I wonder what would have happened if Disney had done the same.


            As a parent I think there are at least two big messages in the contrast between these approaches to large-scale change. The first is the concept of leadership. People often view a leader as the person who tells everyone else what to do. Our cultural image of a leader is someone who has a vision and organizes others to bring that vision to life. This general-on-the-battlefield version of leadership is how the executives at Disney saw their role in developing the NGE. But what Catmull and the folks at Pixar showed is that really good leadership, the kind necessary to successfully make dramatic change happen, is a matter of tapping into the breadth of knowledge around you and giving people an intellectual stake in projects that will affect them. The leader’s role is to facilitate these interactions and provide the necessary direction to turn the ideas they produce into material results. The difference is subtle but one worth remembering whether we’re talking about big companies or small families.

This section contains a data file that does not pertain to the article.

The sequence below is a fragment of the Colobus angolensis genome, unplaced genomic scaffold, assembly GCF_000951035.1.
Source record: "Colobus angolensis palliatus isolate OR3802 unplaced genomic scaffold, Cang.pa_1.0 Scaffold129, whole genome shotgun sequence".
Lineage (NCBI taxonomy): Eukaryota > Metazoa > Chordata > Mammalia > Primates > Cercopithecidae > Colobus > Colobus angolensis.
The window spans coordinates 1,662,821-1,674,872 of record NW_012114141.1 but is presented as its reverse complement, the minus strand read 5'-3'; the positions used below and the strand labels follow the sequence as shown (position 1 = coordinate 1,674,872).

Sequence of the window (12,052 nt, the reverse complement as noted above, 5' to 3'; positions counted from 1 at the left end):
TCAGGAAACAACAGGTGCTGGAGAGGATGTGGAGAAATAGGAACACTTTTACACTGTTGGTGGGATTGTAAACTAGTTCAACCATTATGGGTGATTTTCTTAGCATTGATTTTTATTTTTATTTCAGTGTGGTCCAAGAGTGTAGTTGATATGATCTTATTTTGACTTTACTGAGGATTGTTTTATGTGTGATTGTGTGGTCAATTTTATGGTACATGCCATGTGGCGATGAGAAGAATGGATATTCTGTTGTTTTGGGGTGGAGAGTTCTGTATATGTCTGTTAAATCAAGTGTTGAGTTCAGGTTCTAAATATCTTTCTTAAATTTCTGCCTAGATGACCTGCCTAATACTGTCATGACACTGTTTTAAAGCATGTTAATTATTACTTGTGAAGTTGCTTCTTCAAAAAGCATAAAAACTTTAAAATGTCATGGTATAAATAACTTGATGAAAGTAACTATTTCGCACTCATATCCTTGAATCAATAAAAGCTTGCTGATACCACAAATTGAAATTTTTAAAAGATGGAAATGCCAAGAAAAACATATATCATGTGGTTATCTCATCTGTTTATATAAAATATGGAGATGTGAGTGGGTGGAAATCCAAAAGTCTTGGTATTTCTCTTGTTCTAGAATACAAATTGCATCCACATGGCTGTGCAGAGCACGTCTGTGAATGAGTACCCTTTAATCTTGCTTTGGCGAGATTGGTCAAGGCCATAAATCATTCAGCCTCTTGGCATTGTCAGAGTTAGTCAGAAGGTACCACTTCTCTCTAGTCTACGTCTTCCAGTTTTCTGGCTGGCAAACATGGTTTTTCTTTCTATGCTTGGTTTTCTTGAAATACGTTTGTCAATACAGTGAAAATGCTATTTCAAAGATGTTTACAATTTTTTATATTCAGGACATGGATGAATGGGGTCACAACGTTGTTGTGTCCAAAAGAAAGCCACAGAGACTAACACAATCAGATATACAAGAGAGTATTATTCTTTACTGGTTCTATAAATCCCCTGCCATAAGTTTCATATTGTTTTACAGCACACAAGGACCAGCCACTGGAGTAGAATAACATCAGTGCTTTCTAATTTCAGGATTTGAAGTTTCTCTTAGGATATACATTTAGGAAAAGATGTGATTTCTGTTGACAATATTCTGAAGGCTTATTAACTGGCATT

The second message is about investment in people. Investing in people is hard, time-consuming, and difficult to quantify. There’s no graph you can make to show a specific correlation between the amount of resources invested in a person and the output one receives from that investment. Instead it has to be taken as an article of faith. But that investment matters. I think about this constantly as Ava and I work with Polly and Pip. So much of what they are capable of doing now – their reading and math skills, their respect for others, their work ethic, their sensitivity to the feelings of those around them, their kindness, their responsiveness to our instructions – are the result of years of patient guidance and training. This time invested in them also means that we all have good understandings of what to expect from each other and what things matter to each other. The kids know we will listen to them and take their thoughts into account and that we expect them to do the same for us. This means we know how to approach a problem when something has to change, and there is less pushback when something doesn’t go their way. It seems to me that this is what Pixar managed to do well and something at which the executives at Disney, despite all their claims to a collaborative work environment, failed miserably.